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Re: [African_Arts] Walking sticks

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  • M.E.F.
    Thanks for your report. We normally see objects when they are dead in a glass case or in our homes or galleries. It is evocative and nice to hear of them in
    Message 1 of 3 , Mar 31, 2008
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      Thanks for your report. We normally see objects when they are "dead" in a glass case or in our homes or galleries. It is evocative and nice to hear of them in context. Margalit

      ----- Original Message ----
      From: doc47 <davidzl_2000@...>
      To: African_Arts@yahoogroups.com
      Sent: Monday, March 31, 2008 7:36:15 PM
      Subject: [African_Arts] Walking sticks

      mfliegleman, walberto and lee, thanks for your responses.

      Good points, all of you. I should have been more specific. The ones
      I'm referencing are not the sort of chief's staff as a badge of
      office. I don't have photos since most of the ones I saw weren't "art"
      but more utilitarian in nature and, if carved, were not highly
      figured, etc.

      My experience was mostly with Mandinka in The Gambia.

      One context I saw a lot of was Muslim men carrying very plain,
      slender, unadorned sticks. These men were bearded and usually wore
      plain, white caftans with trousers cut well above the ankle. I was
      told this was in order to emulate The Prophet, who dressed similarly
      and customarily carried a stick.

      The Fula, of course, carry their bulb-ended herding sticks.

      Part of the Bamana chiwarra costume is a pair of sticks with a
      goat-horn ju-ju attached. These are definitely power-sticks. I was
      told that anyone tampering with the chiwarra masquerade can be killed
      by pointing the stick at him. (Also, the zigzag patterns in the male
      chiwarra represent serpents. "If someone goes between the male and the
      female chiwarra the snakes will bite you and you will get sick and
      maybe even die.")

      These Mandinka walking sticks, though, were none of the above but I
      got the sense that they might have the sort of power the chiwarra
      ju-ju sticks have. Or perhaps I was romanticizing. :-)

      Lee, I'll do some research.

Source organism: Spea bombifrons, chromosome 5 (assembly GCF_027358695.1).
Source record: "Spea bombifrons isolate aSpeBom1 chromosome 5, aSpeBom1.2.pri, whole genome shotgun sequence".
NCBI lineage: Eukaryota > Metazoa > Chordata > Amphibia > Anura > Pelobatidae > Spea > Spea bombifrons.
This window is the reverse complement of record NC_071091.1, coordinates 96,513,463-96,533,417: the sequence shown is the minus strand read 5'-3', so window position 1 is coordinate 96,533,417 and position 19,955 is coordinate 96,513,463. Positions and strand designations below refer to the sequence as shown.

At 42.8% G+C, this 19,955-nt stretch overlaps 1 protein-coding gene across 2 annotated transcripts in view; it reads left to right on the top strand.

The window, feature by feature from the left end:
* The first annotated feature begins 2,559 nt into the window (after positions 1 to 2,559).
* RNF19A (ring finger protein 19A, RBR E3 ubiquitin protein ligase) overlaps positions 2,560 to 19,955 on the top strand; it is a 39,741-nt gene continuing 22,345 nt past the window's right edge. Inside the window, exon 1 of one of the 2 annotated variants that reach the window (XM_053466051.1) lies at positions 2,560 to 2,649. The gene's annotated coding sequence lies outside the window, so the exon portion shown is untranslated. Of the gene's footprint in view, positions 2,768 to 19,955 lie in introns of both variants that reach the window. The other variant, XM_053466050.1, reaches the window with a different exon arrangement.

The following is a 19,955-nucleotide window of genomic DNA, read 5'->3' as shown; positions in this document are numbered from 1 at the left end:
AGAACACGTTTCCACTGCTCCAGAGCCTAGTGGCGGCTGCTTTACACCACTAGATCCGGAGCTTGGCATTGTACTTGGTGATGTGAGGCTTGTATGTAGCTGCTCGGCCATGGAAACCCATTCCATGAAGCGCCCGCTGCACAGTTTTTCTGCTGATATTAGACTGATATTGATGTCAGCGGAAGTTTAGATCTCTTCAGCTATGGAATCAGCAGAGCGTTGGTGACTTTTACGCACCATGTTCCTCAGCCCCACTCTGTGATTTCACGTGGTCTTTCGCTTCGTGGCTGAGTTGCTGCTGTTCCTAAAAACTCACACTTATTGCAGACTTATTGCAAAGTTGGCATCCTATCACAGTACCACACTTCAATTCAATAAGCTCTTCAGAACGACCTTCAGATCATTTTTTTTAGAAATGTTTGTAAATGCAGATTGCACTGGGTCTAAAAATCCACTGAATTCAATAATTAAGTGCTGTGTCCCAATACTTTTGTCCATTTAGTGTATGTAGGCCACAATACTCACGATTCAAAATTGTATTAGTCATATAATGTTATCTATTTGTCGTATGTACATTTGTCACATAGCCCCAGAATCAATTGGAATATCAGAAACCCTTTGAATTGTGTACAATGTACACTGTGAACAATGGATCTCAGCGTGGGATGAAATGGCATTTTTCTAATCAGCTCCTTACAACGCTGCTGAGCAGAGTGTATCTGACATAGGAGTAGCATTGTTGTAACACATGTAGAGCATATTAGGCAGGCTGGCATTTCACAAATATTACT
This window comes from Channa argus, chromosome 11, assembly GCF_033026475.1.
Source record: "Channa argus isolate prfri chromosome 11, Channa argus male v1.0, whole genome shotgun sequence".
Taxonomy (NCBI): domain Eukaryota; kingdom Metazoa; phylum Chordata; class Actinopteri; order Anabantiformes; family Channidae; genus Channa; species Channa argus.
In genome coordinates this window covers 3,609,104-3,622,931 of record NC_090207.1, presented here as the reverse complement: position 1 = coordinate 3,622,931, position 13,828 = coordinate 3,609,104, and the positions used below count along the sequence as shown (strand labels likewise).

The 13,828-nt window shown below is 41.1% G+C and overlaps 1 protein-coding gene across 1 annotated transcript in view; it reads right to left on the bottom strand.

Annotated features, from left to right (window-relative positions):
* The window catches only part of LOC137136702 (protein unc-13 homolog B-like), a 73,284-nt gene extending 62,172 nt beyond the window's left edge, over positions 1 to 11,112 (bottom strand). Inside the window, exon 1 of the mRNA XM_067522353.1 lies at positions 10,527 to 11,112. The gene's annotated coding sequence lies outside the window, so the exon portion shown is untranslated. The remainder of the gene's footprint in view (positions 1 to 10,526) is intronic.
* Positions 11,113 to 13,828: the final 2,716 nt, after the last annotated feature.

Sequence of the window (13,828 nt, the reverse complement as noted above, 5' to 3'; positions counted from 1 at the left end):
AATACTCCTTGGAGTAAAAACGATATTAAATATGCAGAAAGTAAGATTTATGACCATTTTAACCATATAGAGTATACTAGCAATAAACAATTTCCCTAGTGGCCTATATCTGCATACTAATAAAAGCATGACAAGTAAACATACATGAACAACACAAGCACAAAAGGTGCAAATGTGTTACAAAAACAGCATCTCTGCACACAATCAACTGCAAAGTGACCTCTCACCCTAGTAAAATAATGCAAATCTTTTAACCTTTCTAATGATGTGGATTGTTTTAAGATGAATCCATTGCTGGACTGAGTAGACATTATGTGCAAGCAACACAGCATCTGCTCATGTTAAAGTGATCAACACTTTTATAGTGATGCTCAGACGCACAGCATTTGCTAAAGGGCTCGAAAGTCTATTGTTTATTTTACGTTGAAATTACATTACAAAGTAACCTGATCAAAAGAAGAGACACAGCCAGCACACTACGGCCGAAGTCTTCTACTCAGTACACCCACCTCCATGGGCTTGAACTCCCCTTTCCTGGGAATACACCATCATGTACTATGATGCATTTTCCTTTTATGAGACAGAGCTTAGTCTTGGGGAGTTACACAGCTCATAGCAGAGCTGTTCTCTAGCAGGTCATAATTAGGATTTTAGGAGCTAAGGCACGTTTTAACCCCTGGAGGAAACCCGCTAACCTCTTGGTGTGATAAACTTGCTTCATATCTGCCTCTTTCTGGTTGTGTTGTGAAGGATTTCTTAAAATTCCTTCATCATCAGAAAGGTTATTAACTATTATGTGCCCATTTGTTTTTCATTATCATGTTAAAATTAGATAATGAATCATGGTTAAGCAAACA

David




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    • RAND (www.RandAfricanArt.com)
      David - I m going back through messages in the group and came across your question about sticks and staffs. I m still catching up on the messages and am not
      Message 2 of 3 , May 7, 2008
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        David -
         
        I'm going back through messages in the group and came across your question about sticks and staffs. I'm still catching up on the messages and am not sure to what degree your question got answered, but I thought I'd throw in what I recently came across while I was researching a group of staffs/sticks that I had acquired.
         
        Of course it varies by geographic region, but his statements are pretty general and good.
         
        The information below is from the book Mwana Hiti by Marc L. Felix.
         
        STAFFS
        "Staffs had many functions, they were both status symbols and tools used by a wide range of specialists, such as headmen, female leaders of lineages or associations, diviners, healers, exorcists, and witch hunters, in a variety of ways. Their form and iconography varied according to the ritualist to whom they belonged, and in the villages where only one staff existed it was used by all.” - Mwana Hiti by Marc L. Felix
         
        STICKS
         "Sticks, as they are called, are shorter than staffs and were sometimes used by leaders as emblems of rank, but mainly by ritualists to cast spells and cleanse people, houses, or ritual enclosures." - Mwana Hiti by Marc L. Felix
         
        Cheers!
        RAND

        doc47 <davidzl_2000@...> wrote:
        mfliegleman, walberto and lee, thanks for your responses.

        Good points, all of you. I should have been more specific. The ones
        I'm referencing are not the sort of chief's staff as a badge of
        office. I don't have photos since most of the ones I saw weren't "art"
        but more utilitarian in nature and, if carved, were not highly
        figured, etc.

        My experience was mostly with Mandinka in The Gambia.

        One context I saw a lot of was Muslim men carrying very plain,
        slender, unadorned sticks. These men were bearded and usually wore
        plain, white caftans with trousers cut well above the ankle. I was
        told this was in order to emulate The Prophet, who dressed similarly
        and customarily carried a stick.

        The Fula, of course, carry their bulb-ended herding sticks.

        Part of the Bamana chiwarra costume is a pair of sticks with a
        goat-horn ju-ju attached. These are definitely power-sticks. I was
        told that anyone tampering with the chiwarra masquerade can be killed
        by pointing the stick at him. (Also, the zigzag patterns in the male
        chiwarra represent serpents. "If someone goes between the male and the
        female chiwarra the snakes will bite you and you will get sick and
        maybe even die.")

        These Mandinka walking sticks, though, were none of the above but I
        got the sense that they might have the sort of power the chiwarra
        ju-ju sticks have. Or perhaps I was romanticizing. :-)

        Lee, I'll do some research.

        David


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